Hyvin Jepkemoi in the 3000m steeplechase at the IAAF World Championships, Beijing 2015 (Getty Images) © Copyright
Preview London, UK

Preview: women's 3000m steeplechase – IAAF World Championships London 2017

Two years ago Kenya’s 23-year-old Hyvin Kiyeng Jepkemoi made her global breakthrough as she won the world 3000m steeplechase title in Beijing in 9:19.11, and she followed up with Olympic silver in Rio, clocking 9:07.12.

But such is the current strength in depth of an event that has witnessed extraordinary deeds since the last World Championships that the defending champion will do well to get on the podium in London.

Favourite for gold – probably – is Bahrain’s 20-year-old Ruth Jebet, who won the Olympic title last summer and, less than two weeks later, took more than six seconds off the world record of 8:58.81 set by Russia’s Gulnara Galkina in winning the 2008 Olympic title, clocking 8:52.78 at the IAAF Diamond League meeting in Paris.

Jebet’s form this season has been slightly less than stellar, however. She was third in the opening IAAF Diamond League meeting of the season in Doha on 5 May, although she set her fastest time of the season so far, 9:01.99. Victory at the Shanghai IAAF Diamond League meeting a week later was followed by another third place in Eugene, where she followed home another extraordinary young talent in the form of her 18-year-old sometime training partner, Kenya’s Celliphine Chepteek Chespol, who won in 8:58.78, a world U20 record and the second fastest time ever run.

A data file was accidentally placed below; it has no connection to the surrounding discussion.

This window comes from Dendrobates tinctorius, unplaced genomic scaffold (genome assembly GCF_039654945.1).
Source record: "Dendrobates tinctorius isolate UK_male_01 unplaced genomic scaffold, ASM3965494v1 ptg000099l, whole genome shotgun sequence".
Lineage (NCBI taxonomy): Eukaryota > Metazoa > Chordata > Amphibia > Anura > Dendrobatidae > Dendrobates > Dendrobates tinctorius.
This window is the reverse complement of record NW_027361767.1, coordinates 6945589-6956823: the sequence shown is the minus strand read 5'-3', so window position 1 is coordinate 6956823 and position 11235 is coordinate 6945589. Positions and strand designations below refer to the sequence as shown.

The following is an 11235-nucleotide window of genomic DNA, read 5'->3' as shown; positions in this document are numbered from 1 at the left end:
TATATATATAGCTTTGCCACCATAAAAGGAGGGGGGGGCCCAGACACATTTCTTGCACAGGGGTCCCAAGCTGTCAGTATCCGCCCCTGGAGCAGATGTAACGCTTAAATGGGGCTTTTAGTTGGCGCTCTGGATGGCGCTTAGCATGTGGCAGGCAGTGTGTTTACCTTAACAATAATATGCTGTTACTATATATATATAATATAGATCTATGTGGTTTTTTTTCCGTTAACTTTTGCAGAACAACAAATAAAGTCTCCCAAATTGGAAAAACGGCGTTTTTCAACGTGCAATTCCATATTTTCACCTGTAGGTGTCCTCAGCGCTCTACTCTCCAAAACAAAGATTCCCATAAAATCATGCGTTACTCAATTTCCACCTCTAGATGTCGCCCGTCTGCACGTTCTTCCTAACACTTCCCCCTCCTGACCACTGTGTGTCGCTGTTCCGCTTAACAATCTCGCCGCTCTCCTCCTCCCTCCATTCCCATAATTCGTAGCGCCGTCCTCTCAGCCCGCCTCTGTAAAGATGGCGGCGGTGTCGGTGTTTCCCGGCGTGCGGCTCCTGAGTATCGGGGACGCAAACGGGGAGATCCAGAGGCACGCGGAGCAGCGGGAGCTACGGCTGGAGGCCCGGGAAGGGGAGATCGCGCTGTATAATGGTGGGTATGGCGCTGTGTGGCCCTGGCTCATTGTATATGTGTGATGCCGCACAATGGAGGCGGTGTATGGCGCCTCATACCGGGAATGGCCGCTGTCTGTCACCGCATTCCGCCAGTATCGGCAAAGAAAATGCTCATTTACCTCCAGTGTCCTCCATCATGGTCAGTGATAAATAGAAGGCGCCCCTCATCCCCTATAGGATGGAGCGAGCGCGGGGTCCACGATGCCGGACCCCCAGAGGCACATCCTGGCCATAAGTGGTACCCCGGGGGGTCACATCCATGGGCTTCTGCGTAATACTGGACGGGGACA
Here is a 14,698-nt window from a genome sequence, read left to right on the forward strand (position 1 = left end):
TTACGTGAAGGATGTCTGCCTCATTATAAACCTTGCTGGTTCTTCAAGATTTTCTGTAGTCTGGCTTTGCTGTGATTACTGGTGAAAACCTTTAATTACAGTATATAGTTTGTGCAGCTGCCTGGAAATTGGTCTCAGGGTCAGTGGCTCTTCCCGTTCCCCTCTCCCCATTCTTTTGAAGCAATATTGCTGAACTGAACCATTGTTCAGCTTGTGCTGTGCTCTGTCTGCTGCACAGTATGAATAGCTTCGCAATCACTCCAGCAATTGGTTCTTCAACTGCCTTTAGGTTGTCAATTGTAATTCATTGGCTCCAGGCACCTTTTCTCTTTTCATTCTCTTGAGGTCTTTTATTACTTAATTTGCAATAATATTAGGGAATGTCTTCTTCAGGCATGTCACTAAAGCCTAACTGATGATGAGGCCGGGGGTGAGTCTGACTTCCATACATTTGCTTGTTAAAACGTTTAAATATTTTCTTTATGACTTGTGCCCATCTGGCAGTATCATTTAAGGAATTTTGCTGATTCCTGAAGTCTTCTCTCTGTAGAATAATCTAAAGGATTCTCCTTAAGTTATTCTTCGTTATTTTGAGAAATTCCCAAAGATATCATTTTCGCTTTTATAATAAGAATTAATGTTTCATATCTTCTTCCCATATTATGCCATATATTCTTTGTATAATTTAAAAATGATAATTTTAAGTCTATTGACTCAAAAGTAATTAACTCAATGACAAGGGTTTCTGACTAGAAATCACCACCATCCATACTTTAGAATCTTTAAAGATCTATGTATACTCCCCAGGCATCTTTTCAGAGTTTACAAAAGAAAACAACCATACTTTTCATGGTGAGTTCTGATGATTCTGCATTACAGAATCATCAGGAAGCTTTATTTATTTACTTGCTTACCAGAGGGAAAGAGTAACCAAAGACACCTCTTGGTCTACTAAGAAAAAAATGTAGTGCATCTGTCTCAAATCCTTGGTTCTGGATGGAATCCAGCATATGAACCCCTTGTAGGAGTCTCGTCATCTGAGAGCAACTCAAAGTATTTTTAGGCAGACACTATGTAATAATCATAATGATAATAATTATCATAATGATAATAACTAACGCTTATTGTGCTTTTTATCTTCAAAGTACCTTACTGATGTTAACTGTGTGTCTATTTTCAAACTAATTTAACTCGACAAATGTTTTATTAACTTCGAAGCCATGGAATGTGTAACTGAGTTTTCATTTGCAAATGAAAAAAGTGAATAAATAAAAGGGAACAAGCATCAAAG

Just over a month later, Jebet returned to Paris with the intention of setting another world record, but a fall at the water jump with just over three laps remaining did for that ambition, although she stayed the course before limping away after finishing fourth in 9:10.95. Since then she has withdrawn from the Rabat IAAF Diamond League in order to concentrate on preparing for London.

A fully fit Jebet should win in London. But is she fully fit? Meanwhile her strangely similar training partner – also crop-haired and slight – looks capable of great things, and soon.

For all that, Jepkemoi – who took silver behind Jebet in Rio – has been hugely consistent this season, clocking the second fastest time of 2017, 9:00.12, in winning at Doha, and finishing second in Shanghai and Paris.

Nor can one discount the third Kenyan entrant, 26-year-old Beatrice Chepkoech, who followed Chespol home in Eugene in a personal best of 9:00.70, the third fastest time of the season, and who also placed second in Shanghai, clocking 9:01.57 before consolidating her lead after Jebet’s fall in Paris to win in 9:01.69. Another talented and hugely consistent runner…

There will also be a strong medal challenge from Emma Coburn, who took bronze in Rio in a US record of 9:07.63 and has run 9:07.96 this season in finishing fourth in Eugene.

Also in the mix will be Germany’s 2015 bronze medallist Gesa Krause, who has run a personal best of 9:15.70 this year, as well as two other highly experienced African performers – 29-year-old Sofia Assefa of Ethiopia, the 2012 Olympic silver medallist who has run a personal best of 9:07.06 this year, and Tunisia’s 33-year-old Habiba Ghribi, the 2015 world silver medallist.

Mike Rowbottom for the IAAF